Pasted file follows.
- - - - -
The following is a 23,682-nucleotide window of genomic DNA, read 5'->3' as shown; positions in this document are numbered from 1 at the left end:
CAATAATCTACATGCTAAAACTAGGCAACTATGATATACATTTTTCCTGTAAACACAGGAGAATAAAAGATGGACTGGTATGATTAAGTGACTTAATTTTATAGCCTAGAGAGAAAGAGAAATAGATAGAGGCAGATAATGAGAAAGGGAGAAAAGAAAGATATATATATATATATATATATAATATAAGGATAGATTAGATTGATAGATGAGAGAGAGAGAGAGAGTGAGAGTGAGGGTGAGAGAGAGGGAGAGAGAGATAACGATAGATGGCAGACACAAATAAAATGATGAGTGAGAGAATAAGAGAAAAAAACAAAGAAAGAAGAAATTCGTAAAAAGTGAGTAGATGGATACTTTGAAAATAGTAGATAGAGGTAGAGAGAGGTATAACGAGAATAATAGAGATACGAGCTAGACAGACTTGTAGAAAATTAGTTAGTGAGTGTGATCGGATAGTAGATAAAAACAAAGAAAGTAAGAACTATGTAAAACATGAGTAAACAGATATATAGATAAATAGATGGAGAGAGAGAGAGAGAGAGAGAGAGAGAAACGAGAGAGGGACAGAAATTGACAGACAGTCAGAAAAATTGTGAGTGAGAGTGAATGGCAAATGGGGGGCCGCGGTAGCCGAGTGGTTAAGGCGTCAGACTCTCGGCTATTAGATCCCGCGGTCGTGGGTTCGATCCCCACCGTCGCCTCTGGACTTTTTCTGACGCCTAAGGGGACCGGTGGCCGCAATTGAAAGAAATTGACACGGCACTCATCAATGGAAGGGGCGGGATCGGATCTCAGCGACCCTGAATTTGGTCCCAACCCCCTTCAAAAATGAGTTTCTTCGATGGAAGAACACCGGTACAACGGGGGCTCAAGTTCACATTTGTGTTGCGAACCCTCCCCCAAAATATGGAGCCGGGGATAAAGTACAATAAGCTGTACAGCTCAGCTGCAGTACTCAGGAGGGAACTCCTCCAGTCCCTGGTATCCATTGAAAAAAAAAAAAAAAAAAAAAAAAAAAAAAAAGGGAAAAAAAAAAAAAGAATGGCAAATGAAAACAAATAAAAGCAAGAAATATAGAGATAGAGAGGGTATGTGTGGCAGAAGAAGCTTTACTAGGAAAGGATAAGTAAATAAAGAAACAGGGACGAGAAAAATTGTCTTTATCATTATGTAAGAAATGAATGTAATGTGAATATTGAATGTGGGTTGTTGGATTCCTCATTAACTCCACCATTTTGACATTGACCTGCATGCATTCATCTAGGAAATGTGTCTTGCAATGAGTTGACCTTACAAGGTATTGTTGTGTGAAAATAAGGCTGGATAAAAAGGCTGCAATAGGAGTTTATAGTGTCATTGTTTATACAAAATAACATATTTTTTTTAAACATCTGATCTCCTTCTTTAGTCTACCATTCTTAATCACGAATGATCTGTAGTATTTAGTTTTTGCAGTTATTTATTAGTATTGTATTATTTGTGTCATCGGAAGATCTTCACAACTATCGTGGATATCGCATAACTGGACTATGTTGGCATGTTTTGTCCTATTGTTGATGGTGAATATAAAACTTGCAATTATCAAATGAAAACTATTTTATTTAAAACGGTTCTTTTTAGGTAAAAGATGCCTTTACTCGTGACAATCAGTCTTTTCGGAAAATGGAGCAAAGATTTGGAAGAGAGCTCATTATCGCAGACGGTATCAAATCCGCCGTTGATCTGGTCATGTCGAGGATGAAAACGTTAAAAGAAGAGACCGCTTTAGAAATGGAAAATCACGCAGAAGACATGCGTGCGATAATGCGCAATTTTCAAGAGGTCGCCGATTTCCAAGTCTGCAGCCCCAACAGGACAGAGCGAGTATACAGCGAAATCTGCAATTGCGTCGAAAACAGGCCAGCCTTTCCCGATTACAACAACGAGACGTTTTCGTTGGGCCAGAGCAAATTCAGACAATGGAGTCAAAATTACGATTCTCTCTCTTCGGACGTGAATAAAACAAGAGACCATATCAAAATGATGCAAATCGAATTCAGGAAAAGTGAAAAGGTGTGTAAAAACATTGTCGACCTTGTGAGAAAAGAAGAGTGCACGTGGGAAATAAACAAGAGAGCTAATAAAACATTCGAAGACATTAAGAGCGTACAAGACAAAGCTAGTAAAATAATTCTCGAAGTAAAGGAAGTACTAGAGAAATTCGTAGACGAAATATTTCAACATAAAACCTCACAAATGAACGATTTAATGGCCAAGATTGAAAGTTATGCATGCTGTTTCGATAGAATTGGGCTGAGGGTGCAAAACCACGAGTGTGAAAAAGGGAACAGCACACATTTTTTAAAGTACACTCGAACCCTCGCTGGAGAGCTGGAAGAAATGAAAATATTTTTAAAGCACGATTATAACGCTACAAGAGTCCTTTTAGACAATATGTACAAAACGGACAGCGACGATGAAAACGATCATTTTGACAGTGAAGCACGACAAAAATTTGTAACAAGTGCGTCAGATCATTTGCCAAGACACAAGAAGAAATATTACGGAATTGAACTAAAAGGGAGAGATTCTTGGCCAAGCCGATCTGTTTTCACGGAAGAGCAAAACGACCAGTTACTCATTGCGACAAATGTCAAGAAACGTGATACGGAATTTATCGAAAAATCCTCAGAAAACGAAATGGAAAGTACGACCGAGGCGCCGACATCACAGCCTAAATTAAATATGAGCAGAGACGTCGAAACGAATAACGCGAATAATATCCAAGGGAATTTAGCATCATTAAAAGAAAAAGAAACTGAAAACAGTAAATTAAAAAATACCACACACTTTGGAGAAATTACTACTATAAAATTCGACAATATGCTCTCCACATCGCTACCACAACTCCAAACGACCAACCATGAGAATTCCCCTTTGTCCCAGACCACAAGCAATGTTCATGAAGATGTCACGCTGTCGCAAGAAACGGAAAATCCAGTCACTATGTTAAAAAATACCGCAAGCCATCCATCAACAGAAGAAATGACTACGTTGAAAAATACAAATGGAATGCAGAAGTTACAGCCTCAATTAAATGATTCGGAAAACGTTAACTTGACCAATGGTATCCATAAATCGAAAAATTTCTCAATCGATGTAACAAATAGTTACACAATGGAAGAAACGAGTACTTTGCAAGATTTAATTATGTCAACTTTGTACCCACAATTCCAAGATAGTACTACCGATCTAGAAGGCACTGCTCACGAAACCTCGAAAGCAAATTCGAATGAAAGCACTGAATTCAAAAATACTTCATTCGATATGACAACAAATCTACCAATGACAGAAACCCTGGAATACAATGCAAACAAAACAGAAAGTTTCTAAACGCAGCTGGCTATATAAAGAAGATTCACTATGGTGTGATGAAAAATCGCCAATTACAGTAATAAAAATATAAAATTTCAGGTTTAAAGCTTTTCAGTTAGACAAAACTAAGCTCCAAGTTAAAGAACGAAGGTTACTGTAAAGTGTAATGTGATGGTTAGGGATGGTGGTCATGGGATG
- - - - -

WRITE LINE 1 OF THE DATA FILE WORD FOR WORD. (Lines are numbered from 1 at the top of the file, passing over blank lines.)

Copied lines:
The following is a 23,682-nucleotide window of genomic DNA, read 5'->3' as shown; positions in this document are numbered from 1 at the left end: